Attributes that ensure greater stability and persistence of an individual entity, typically envisioned as maximizations of the match between biological entities and their immediate environment, resulting in gains in fitness.
Cumulative properties or combined attributes of entities at the lower level.
Average path length
The mean number of nodes along the shortest path connecting two nodes in a network.
A highly integrated, discrete assemblage of non-conspecific avatars occupying a particular biotope.
Interactions of entities at a higher level that exert constraints upon entities at the adjacent focal level in a hierarchy.
The enduring and robust organismal phenotypic stability.
In philosophy of biology, a collections of entities whose membership is based exclusively on shared properties.
The empirical pattern in the fossil record characterized by geographically co-localized avatars persisting in stasis over extended intervals of geologic time.
Extinction triggered by the removal of other species.
In network theory, the frequency distribution of the number of links per node (vertex connectivity).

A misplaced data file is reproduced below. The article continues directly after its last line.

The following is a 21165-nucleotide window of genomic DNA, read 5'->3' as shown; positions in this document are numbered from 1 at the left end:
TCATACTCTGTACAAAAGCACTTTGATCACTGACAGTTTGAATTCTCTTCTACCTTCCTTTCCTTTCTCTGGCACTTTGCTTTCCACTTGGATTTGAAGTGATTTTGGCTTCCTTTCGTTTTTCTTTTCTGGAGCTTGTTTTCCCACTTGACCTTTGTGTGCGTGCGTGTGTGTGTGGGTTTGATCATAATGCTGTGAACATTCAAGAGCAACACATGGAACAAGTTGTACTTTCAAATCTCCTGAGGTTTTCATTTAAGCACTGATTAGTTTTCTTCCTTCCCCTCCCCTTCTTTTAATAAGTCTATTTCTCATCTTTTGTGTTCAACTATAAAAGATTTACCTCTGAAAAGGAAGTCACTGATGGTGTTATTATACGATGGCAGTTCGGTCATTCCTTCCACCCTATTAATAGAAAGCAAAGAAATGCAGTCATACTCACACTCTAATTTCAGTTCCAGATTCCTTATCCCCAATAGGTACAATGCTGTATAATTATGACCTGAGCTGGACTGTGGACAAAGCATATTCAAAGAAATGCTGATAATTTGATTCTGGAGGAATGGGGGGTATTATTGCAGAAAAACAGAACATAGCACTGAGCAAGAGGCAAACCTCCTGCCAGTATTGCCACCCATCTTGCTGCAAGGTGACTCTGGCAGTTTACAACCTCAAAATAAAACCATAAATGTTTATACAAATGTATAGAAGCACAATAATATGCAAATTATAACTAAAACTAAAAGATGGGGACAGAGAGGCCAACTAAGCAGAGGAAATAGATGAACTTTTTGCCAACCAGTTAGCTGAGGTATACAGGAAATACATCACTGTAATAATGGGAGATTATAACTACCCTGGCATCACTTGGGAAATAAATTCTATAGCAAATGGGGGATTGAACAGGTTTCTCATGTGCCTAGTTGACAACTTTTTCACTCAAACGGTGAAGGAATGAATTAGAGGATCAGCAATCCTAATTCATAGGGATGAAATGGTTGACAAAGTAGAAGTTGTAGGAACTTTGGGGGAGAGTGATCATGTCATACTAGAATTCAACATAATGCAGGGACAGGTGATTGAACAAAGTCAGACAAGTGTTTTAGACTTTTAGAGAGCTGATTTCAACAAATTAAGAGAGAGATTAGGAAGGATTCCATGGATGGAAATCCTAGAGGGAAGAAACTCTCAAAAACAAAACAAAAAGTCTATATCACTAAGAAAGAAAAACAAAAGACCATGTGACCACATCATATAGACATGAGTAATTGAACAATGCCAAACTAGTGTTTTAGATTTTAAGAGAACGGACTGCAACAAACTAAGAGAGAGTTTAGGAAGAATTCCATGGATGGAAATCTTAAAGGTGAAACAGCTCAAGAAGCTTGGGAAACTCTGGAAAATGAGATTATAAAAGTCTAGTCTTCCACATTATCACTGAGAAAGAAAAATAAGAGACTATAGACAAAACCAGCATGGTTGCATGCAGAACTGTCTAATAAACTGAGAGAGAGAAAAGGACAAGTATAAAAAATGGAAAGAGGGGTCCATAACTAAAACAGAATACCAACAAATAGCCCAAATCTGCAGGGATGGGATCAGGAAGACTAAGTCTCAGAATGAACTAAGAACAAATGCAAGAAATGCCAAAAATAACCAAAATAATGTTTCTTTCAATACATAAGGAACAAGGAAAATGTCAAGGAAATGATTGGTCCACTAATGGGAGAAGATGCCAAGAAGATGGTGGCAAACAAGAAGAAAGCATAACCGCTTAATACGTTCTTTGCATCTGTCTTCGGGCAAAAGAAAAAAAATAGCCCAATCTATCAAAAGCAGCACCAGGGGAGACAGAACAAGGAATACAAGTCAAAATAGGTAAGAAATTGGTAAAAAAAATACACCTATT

Evolutionary pattern describing the dynamics of change in the attributes (typically phenotypic) of evolving individuals at a given level of a genealogical hierarchy.
Evolutionary pattern describing the dynamics of change in the quantity of evolving individuals at a given level of a genealogical hierarchy.
The effect that the upper level exerts on the lower level in a hierarchy.
A non-deterministic sorting process owing to chance.
Effect selection (effect hypothesis)
Differential reproductive success among species within clades resulting from selection operating on aggregate traits that ultimately reside at the organismal level.
Properties that cannot be reduced to or be expressed in terms of properties of entities at the lower level.
The fate of information that can be altered as it is transmitted from ancestors to descendants in biological and sociocultural systems.
The buffering capacity of genetic networks to suppress phenotypic variance in a population in face of environmental perturbations.
An extrinsic factor causing evolutionary change, typically an abiotic environmental factor affecting climatic, lithological, and geochemical processes.
An empirically discernible regularity in the history of a biological system.